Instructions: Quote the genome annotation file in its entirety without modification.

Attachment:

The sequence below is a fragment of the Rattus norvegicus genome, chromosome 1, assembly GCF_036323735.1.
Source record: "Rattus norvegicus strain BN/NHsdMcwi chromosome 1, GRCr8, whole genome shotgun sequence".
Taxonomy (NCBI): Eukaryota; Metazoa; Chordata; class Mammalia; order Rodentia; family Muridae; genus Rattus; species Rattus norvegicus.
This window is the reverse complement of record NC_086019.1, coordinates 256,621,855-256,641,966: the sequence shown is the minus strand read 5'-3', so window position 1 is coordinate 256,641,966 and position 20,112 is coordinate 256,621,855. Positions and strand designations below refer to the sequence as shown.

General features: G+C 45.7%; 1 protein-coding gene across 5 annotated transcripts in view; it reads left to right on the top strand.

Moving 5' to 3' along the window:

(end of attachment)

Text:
The sequence below is a fragment of the Rattus norvegicus genome, chromosome 1, assembly GCF_036323735.1.
Source record: "Rattus norvegicus strain BN/NHsdMcwi chromosome 1, GRCr8, whole genome shotgun sequence".
Taxonomy (NCBI): Eukaryota; Metazoa; Chordata; class Mammalia; order Rodentia; family Muridae; genus Rattus; species Rattus norvegicus.
This window is the reverse complement of record NC_086019.1, coordinates 256,621,855-256,641,966: the sequence shown is the minus strand read 5'-3', so window position 1 is coordinate 256,641,966 and position 20,112 is coordinate 256,621,855. Positions and strand designations below refer to the sequence as shown.

General features: G+C 45.7%; 1 protein-coding gene across 5 annotated transcripts in view; it reads left to right on the top strand.

Moving 5' to 3' along the window: